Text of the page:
“The focus is really on [getting young patients through treatment] so sometimes, fertility, psychosocial issues, peer to peer support, education, career — all of those things get interrupted by a cancer diagnosis,” Simon said. “When you read the book, you see that it’s affected her in some ways the entire time. She needed to … process that it’s always a part of her. I see that in all of my patients.”
Now, Evrigenis is going to be a part of the hospital’s young adult cancer patient advisory council, helping to inform the decisions of care made by the teams of doctors and nurses at Stanford. That author mentioned that, after sharing her experiences in such a personal manner, this very private event has become something she no longer feels she can hold back. Sharing with those in a similar situation can only help them.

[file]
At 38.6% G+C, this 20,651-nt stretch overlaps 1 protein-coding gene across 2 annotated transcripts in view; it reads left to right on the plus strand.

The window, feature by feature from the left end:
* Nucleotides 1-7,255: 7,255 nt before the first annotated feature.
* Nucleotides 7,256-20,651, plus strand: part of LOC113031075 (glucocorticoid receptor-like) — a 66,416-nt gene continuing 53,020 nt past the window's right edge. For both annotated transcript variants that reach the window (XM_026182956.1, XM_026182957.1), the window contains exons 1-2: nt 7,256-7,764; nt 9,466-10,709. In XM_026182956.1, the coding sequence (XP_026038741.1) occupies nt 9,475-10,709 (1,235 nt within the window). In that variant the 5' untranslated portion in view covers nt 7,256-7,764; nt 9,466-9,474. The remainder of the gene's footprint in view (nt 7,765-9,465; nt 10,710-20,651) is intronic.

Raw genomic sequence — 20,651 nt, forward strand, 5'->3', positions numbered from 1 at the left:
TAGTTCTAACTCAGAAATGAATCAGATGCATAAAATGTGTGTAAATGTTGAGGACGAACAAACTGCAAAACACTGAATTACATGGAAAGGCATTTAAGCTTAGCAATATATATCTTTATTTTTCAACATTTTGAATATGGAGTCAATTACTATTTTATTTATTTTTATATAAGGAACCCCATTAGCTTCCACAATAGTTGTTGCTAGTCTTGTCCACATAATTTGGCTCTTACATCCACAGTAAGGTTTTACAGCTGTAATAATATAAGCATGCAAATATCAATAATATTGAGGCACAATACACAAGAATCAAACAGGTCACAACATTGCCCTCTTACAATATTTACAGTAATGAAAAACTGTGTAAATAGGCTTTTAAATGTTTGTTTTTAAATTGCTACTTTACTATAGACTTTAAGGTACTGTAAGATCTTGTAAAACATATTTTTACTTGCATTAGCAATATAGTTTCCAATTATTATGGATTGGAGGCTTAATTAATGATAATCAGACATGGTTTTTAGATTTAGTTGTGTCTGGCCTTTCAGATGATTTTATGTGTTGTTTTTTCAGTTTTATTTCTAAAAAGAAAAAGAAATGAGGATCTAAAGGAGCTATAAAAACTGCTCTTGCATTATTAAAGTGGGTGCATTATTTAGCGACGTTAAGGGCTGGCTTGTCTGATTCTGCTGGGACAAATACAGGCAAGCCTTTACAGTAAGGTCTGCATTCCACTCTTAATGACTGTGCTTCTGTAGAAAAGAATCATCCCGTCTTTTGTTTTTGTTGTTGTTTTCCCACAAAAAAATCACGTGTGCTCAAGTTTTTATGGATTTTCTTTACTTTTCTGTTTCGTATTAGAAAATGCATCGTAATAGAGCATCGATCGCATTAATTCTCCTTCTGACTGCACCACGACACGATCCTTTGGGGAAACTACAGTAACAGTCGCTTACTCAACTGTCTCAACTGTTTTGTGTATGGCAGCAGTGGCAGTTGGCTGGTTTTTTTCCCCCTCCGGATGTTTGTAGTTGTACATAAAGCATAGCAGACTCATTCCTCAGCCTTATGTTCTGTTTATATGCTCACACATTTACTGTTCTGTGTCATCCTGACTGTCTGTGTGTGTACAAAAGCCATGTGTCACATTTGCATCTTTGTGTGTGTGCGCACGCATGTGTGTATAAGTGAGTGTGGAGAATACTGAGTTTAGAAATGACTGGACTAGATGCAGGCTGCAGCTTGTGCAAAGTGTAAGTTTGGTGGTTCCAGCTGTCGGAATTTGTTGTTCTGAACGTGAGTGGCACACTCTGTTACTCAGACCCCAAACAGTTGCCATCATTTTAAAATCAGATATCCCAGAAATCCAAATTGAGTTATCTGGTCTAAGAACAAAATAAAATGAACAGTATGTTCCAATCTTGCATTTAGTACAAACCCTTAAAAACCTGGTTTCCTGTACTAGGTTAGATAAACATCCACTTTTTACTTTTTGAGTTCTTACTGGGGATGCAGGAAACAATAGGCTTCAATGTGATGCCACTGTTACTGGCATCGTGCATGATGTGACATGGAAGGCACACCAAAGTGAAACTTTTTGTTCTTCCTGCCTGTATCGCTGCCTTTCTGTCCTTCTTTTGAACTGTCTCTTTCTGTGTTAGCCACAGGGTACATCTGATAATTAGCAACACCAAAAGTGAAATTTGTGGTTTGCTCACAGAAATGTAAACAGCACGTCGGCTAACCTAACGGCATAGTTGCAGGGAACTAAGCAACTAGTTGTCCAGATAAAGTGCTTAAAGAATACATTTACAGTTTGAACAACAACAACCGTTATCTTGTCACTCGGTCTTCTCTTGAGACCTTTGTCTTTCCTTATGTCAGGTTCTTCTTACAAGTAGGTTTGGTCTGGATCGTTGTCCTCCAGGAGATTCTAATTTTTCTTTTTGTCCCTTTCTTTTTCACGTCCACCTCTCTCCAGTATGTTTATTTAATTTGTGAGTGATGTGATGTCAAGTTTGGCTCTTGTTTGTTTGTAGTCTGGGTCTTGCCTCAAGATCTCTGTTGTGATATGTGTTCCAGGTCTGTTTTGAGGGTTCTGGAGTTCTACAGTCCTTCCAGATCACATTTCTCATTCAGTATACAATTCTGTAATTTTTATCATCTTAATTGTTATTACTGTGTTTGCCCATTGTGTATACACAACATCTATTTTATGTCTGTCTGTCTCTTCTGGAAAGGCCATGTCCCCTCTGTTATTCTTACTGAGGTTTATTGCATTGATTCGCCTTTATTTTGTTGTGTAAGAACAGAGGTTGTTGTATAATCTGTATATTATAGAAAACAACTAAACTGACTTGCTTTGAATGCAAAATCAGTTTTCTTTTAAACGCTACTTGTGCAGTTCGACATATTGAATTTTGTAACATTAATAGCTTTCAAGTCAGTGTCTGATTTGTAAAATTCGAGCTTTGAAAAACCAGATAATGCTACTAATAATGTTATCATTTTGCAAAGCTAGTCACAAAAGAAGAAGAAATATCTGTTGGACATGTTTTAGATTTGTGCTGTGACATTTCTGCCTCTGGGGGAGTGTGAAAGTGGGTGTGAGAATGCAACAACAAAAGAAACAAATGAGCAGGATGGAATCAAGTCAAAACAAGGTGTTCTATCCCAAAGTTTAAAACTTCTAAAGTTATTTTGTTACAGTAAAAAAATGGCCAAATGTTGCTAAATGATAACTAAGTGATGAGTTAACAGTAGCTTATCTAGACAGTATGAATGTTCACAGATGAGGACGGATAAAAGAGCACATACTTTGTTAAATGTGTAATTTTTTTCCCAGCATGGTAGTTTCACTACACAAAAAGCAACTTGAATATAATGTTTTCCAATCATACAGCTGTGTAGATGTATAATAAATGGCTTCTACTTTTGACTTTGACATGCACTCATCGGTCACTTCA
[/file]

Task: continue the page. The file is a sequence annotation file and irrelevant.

“I don’t necessarily feel super sad and ruminate on my cancer experience every day now, but I definitely think about the idea that I went through something,” Evrigenis admitted. “I think meaning and achievements feel different to me now. I think I used to feel this pressure [that] I have to be a best-selling author. I have to be this and that and I think now … Success means something different and I think surviving cancer to me … If I’ve got my health, and my friends and my family, that is so worth it. I don’t put as much pressure on myself anymore.”